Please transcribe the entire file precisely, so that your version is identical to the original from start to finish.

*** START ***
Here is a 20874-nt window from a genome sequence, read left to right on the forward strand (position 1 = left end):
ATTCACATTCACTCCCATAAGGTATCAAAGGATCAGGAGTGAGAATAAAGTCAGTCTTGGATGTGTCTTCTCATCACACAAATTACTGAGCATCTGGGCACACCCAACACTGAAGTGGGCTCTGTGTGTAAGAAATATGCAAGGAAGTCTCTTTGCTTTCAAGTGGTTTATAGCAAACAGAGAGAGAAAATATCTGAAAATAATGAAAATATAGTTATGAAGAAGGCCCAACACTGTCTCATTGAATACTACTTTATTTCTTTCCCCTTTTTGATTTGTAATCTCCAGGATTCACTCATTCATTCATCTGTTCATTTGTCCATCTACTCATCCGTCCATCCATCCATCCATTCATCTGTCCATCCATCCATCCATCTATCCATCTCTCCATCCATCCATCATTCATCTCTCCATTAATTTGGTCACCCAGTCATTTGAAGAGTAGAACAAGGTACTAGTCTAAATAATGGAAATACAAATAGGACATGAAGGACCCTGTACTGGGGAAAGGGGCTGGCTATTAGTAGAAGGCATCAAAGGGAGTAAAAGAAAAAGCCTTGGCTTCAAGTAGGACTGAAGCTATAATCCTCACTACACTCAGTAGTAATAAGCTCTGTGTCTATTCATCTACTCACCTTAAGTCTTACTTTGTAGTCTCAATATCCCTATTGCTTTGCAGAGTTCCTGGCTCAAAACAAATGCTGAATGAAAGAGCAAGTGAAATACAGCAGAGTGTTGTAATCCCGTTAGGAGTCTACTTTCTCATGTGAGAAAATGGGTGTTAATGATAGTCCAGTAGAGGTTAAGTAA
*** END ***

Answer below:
Here is a 20874-nt window from a genome sequence, read left to right on the forward strand (position 1 = left end):
ATTCACATTCACTCCCATAAGGTATCAAAGGATCAGGAGTGAGAATAAAGTCAGTCTTGGATGTGTCTTCTCATCACACAAATTACTGAGCATCTGGGCACACCCAACACTGAAGTGGGCTCTGTGTGTAAGAAATATGCAAGGAAGTCTCTTTGCTTTCAAGTGGTTTATAGCAAACAGAGAGAGAAAATATCTGAAAATAATGAAAATATAGTTATGAAGAAGGCCCAACACTGTCTCATTGAATACTACTTTATTTCTTTCCCCTTTTTGATTTGTAATCTCCAGGATTCACTCATTCATTCATCTGTTCATTTGTCCATCTACTCATCCGTCCATCCATCCATCCATTCATCTGTCCATCCATCCATCCATCTATCCATCTCTCCATCCATCCATCATTCATCTCTCCATTAATTTGGTCACCCAGTCATTTGAAGAGTAGAACAAGGTACTAGTCTAAATAATGGAAATACAAATAGGACATGAAGGACCCTGTACTGGGGAAAGGGGCTGGCTATTAGTAGAAGGCATCAAAGGGAGTAAAAGAAAAAGCCTTGGCTTCAAGTAGGACTGAAGCTATAATCCTCACTACACTCAGTAGTAATAAGCTCTGTGTCTATTCATCTACTCACCTTAAGTCTTACTTTGTAGTCTCAATATCCCTATTGCTTTGCAGAGTTCCTGGCTCAAAACAAATGCTGAATGAAAGAGCAAGTGAAATACAGCAGAGTGTTGTAATCCCGTTAGGAGTCTACTTTCTCATGTGAGAAAATGGGTGTTAATGATAGTCCAGTAGAGGTTAAGTAA